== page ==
The Perils of Writing Tribute Characters

Going Under CoverBy Jeffe Kennedy

My new novel-length erotic romance, Going Under, comes out on Monday, so I’ve been doing a lot of interviews and so forth, getting ready for that promo push. One question I get a lot is whether I’ve based my characters on anyone real, or who I know.

I try to give this a thoughtful answer, because I understand that readers are really interested in this idea. Characters feel real to us, so we always wonder, on some level, if they somehow are real. So I don’t give them my immediate, heartfelt answer.

NO.

Never.

No way.

Not that I feel strongly about this or anything…

Okay, I do. I feel strongly about anything that gets in the way of the story. In my mind, the story should always reign supreme. All decisions should be about whether or not [X] makes the story better. While I suppose it’s possible to base a character on a real person and still make decisions based on the betterment of the story, I think this is akin to getting back together with an old lover and kidding yourself that what happened to break you up before doesn’t matter.

It’s not really about what you’re thinking now, but about all that emotion underneath, driving you when you’re not really aware of it.

See, truly basing a character on a real person is nearly always driven by the desire to somehow memorialize that person, or otherwise work out persistent emotions tied to them. Usually intense ones. I’ve had several author friends who’ve wanted to do this – usually for someone close to them who died – and it just never works out well. The need to “serve” that person bogs down every other choice. Decisions are no longer about what’s best for the story, but about that person.

Worse, it just never works out. Because, really, it’s impossible to fully memorialize a complex human being by turning them into a character. No matter our characterization skills, no matter the nobility of the motivation, a character in a book can never be as fully realized as an actual human being. We’ll always fall short in some way.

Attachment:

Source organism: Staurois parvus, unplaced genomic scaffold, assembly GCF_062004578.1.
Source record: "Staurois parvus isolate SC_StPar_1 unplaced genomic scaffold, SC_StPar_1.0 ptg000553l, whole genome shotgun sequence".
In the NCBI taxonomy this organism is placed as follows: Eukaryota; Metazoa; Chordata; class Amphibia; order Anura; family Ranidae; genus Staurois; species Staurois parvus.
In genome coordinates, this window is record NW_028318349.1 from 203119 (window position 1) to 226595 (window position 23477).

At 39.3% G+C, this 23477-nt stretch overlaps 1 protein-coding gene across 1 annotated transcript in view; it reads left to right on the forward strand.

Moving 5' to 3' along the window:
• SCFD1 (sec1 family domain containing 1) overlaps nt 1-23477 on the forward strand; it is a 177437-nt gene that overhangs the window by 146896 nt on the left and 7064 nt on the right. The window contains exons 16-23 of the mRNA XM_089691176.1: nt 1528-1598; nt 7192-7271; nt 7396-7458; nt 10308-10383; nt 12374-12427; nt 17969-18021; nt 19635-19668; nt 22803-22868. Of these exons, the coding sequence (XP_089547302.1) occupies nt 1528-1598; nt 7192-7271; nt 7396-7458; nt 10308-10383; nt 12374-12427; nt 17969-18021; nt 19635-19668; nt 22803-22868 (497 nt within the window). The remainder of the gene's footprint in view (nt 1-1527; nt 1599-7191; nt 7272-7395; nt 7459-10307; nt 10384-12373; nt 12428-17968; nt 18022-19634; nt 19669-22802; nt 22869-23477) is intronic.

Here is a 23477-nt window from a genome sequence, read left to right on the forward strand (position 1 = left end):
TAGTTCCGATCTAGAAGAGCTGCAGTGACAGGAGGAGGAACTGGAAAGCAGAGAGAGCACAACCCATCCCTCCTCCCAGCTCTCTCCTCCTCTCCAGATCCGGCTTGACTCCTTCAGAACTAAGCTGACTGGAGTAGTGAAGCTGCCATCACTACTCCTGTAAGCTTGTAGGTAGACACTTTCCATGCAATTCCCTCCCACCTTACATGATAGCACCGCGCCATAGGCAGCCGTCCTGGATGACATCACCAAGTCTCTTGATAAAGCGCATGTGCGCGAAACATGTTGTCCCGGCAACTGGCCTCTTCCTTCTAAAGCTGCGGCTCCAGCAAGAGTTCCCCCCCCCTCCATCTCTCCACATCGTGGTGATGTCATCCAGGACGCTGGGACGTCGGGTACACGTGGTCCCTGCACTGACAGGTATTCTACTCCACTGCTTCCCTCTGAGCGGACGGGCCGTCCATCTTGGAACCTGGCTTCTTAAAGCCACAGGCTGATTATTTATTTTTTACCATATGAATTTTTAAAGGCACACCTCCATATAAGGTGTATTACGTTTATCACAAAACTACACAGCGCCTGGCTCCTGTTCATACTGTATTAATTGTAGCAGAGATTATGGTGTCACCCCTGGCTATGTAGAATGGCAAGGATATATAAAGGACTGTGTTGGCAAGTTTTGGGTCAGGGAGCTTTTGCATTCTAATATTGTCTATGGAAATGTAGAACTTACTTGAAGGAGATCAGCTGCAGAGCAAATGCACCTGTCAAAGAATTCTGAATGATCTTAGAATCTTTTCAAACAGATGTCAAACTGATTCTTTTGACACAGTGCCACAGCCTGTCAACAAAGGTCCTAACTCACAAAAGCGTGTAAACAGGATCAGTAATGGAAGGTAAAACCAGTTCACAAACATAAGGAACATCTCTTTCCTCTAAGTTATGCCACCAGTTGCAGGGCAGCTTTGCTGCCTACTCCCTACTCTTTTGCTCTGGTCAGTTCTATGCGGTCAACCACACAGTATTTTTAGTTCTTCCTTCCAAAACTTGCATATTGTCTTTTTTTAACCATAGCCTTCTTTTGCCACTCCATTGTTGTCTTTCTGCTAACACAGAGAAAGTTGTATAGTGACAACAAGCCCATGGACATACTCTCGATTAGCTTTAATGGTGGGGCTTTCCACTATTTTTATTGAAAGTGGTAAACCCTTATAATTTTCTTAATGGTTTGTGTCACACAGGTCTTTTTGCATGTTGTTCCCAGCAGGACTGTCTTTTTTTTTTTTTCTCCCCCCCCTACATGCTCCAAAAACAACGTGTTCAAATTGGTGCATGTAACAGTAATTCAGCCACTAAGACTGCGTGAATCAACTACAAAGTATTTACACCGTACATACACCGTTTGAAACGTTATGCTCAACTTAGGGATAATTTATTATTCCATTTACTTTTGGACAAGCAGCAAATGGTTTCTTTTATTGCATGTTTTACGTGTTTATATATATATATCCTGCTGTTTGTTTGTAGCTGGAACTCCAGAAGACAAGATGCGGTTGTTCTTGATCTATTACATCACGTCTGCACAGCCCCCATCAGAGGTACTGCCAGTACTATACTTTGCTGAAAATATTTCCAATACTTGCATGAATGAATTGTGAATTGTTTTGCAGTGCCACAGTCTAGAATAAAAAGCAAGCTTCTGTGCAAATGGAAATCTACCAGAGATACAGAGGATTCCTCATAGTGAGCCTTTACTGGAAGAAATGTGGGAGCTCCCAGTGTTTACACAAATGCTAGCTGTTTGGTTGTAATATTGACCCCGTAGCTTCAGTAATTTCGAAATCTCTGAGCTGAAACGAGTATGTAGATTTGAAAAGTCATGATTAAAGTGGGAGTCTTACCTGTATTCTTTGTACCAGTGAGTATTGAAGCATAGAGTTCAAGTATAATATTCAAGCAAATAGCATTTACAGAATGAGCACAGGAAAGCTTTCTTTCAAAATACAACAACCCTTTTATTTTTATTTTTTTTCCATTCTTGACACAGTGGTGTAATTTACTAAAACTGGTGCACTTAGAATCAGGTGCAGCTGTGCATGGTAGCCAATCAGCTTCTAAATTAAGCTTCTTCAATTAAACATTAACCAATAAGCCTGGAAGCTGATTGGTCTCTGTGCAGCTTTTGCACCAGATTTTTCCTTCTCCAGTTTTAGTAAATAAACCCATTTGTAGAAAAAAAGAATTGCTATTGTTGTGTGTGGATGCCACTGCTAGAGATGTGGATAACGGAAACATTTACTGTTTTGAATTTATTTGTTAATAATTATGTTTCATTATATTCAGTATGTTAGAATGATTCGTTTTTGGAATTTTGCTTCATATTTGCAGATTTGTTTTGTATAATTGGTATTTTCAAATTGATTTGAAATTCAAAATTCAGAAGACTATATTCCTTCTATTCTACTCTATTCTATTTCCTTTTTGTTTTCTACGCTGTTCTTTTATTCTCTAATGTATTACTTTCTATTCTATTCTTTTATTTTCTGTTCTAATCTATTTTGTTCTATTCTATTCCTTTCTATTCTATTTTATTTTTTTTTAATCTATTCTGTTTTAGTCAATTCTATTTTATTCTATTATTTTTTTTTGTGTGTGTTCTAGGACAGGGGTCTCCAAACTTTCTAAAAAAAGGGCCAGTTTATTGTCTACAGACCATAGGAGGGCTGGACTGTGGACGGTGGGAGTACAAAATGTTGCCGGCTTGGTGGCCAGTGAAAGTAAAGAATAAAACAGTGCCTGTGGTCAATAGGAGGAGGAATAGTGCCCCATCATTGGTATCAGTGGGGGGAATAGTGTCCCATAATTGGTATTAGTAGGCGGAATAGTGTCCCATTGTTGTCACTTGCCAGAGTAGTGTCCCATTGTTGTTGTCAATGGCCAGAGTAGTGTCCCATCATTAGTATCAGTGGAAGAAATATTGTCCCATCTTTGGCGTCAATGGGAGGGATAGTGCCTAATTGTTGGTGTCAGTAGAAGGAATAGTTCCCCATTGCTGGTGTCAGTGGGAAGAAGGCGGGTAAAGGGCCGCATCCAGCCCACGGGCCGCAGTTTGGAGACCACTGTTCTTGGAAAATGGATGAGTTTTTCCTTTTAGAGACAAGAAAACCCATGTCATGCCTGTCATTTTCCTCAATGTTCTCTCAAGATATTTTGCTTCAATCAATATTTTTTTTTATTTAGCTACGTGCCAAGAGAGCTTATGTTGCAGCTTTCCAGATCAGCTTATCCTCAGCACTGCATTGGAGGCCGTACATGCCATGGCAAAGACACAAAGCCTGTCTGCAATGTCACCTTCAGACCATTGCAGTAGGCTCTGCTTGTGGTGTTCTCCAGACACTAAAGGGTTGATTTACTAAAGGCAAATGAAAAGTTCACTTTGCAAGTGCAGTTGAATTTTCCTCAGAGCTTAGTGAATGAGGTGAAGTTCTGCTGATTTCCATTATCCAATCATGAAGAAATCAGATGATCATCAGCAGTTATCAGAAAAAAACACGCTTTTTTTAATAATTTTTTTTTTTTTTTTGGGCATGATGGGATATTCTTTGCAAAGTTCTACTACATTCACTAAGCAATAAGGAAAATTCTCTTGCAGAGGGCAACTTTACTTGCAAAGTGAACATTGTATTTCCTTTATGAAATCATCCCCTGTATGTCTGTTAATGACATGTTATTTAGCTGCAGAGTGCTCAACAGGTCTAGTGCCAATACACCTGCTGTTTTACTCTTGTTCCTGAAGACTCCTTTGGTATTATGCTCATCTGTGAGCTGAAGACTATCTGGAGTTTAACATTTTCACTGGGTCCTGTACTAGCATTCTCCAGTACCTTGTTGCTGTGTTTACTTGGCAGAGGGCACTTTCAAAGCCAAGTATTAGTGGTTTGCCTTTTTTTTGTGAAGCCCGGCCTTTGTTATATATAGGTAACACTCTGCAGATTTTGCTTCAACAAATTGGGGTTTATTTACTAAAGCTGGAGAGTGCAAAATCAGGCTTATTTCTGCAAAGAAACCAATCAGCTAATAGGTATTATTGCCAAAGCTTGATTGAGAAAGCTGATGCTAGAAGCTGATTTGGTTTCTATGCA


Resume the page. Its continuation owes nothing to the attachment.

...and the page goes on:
Then both the effort and the story have suffered.

For me, characters come together more like Method actors do it – by drawing on fragments of my own experiences. In this way, we can access pieces of people we know, pulling in those traits, thoughts, experiences or moments that we hold precious. But then the character becomes someone new, someone who is no longer that tribute character we tried to resurrect in fiction.

Better that they rest in peace.

This entry was posted in Blog and tagged , , , , on by .

About Jeffe Kennedy

Jeffe Kennedy is an award-winning author with a writing career that spans decades. Her works include non-fiction, poetry, short fiction, and novels. She has been a Ucross Foundation Fellow, received the Wyoming Arts Council Fellowship for Poetry, and was awarded a Frank Nelson Doubleday Memorial Award. Her essays have appeared in many publications, including Redbook. Her most recent works include a number of fiction series: the fantasy romance novels of A Covenant of Thorns; the contemporary BDSM novellas of the Facets of Passion, and an erotic contemporary serial novel, Master of the Opera, which released beginning January 2, 2014. A fourth series, the fantasy trilogy The Twelve Kingdoms, hit the shelves starting in May 2014 and a fifth, the highly anticipated erotic romance trilogy, Falling Under, will release starting in July. She lives in Santa Fe, New Mexico, with two Maine coon cats, plentiful free-range lizards and a very handsome Doctor of Oriental Medicine. Jeffe can be found online at her website: JeffeKennedy.com, every Sunday at the popular Word Whores blog, on Facebook, and pretty much constantly on Twitter @jeffekennedy. She is represented by Connor Goldsmith of Foreword Literary.

2 thoughts on “The Perils of Writing Tribute Characters

  1. Amy R

    I never thought about it like that. Of course, I am not a writer, so why would I have? LOL. But, I do wonder if a personality quirk of a character is similar to someone in real life or if a character has a habit, like someone wearing shirts with funny sayings on them, is pulled from a real person.

    Reply

Leave a Reply